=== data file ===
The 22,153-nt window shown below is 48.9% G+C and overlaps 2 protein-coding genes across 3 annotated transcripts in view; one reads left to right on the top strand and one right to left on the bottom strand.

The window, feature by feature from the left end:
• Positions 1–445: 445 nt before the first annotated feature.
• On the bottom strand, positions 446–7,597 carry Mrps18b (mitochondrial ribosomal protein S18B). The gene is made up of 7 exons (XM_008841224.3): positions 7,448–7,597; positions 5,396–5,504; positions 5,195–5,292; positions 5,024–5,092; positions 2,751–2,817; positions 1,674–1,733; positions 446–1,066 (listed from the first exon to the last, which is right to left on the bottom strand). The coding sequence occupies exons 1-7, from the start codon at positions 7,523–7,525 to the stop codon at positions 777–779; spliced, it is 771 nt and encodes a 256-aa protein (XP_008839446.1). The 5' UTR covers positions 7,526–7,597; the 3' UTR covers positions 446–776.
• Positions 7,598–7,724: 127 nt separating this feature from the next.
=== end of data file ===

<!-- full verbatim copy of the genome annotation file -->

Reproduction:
The 22,153-nt window shown below is 48.9% G+C and overlaps 2 protein-coding genes across 3 annotated transcripts in view; one reads left to right on the top strand and one right to left on the bottom strand.

The window, feature by feature from the left end:
• Positions 1–445: 445 nt before the first annotated feature.
• On the bottom strand, positions 446–7,597 carry Mrps18b (mitochondrial ribosomal protein S18B). The gene is made up of 7 exons (XM_008841224.3): positions 7,448–7,597; positions 5,396–5,504; positions 5,195–5,292; positions 5,024–5,092; positions 2,751–2,817; positions 1,674–1,733; positions 446–1,066 (listed from the first exon to the last, which is right to left on the bottom strand). The coding sequence occupies exons 1-7, from the start codon at positions 7,523–7,525 to the stop codon at positions 777–779; spliced, it is 771 nt and encodes a 256-aa protein (XP_008839446.1). The 5' UTR covers positions 7,526–7,597; the 3' UTR covers positions 446–776.
• Positions 7,598–7,724: 127 nt separating this feature from the next.